Thinking back over the recent work I have done, I don’t think I gave enough time to document my experience with a little side project from the start of the year: “Shout” is a web app which creates colourful animated GIFs from text and images.
Shout – Create colourful animated GIFs from text and images
The idea for Shout partially came from an obvious trend on social media towards using animated text for marketing. I would often see posts like this for events or products:
This seemed like a simple output. I had no idea how to achieve it, or even if it was possible with an in-browser solution, but it was worth a try. I wanted to start building something extremely simple. I started with a single static frame using HTML Canvas (my first time using it). I put a rectangle in it. I set the colour of that rectangle. Very interesting… After some work, I had my code adding a coloured canvas with some text in it to the page.
From this single frame I started to build programatic text setting. I added an input next to a canvas and drew that text input on the canvas when a button was clicked. The next step seemed to be creating a GIF from multiple canvases. I had two static frames which I could export as data URIs and then use the GIFEncoderJS library to create a GIF from them. I set the final GIF data URI to be the source of an image on the page. Everything was working nicely and I had a rendered GIF.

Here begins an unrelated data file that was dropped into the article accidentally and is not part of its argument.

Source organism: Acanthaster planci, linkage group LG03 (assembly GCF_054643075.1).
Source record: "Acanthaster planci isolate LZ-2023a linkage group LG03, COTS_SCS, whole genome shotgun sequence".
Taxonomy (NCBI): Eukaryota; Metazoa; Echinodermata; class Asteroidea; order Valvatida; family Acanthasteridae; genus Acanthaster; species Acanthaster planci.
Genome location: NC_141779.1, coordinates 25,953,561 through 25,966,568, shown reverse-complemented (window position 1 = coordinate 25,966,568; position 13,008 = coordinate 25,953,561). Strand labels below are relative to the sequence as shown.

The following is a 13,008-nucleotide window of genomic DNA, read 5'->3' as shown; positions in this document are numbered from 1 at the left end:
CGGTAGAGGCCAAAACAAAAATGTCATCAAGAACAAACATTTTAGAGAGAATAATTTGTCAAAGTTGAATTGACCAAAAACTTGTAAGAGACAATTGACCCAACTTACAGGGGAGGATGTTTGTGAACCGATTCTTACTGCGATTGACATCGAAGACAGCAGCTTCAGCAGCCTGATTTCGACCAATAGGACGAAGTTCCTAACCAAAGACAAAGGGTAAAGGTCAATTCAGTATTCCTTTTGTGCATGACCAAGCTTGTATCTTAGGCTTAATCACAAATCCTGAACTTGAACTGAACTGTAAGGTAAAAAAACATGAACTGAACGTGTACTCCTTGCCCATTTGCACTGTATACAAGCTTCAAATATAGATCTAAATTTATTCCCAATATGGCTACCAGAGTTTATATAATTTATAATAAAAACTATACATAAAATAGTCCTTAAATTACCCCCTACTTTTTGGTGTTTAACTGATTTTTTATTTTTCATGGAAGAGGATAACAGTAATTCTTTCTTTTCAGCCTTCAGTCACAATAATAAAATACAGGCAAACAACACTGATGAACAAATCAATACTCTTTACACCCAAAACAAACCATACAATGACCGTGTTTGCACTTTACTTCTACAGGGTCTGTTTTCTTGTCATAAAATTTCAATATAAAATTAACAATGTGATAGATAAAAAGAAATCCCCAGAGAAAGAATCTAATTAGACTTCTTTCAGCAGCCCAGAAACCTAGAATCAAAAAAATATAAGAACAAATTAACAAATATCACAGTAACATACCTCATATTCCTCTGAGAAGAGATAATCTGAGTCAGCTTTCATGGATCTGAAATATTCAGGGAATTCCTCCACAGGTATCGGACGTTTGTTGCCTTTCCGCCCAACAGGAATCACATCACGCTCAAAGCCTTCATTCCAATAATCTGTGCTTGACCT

Prioritising a simple, releasable version, I worked on the styling and started to format the input so that it would look exactly like the canvas it would create. After lots of fiddling with line-heights, scaling and positioning in the canvas code, I had a page which would create two animated text frames from the input.
After some more styling, I added some preset background colour options. These named colours were shown on each frame and were got on GIF creation to set the background of each frame independently.
Next I needed some refactoring to create the final GIF more generically from reading the HTML elements on the page. My code would now loop through each frame and collect the text and styling data, then create a frame and append it to the GIF sequence. Now that I had separated the GIF creation from any hard-coded elements on the page, I could add features like removing frames. A step up from that was re-ordering frames which called for another library. Sortable.js to the rescue: after a couple of lines of JS and CSS I had re-ordering working by dragging frames up and down. After a few more lines to manage frame indices, GIF creation with reordering and removing frames seemed to be working.
At this point it seemed like I had the basic features sorted. I played with the tool and tried unexpected inputs. New-lines were not being so friendly to me, and the frame timings seemed a little odd. To tackle the first I added some restrictions to the text inputs with JS, managing new-lines specially. For the timing issue, I created a function to calculate reading time of a frame and switched timings to use that – tweaking this till it felt right took some time.
Now for some more styling: I added a toggle for text style. The options for Bold, Italic and Normal seemed sensible. Each of these was now also checked when getting frame data and rendered in the final frames.
Next up, being adventurous, I tried typing some emoji in my inputs. I was surprised to find that not only did they work with the fonts I had chosen, but they were also rendered correctly by the HTML Canvas and in the final GIFs. There was one issue with how Chrome and Safari render emoji which meant that they would be distorted or disappear in the Italic or Bold text styles. I considered this to be a minor issue and not one I could fix.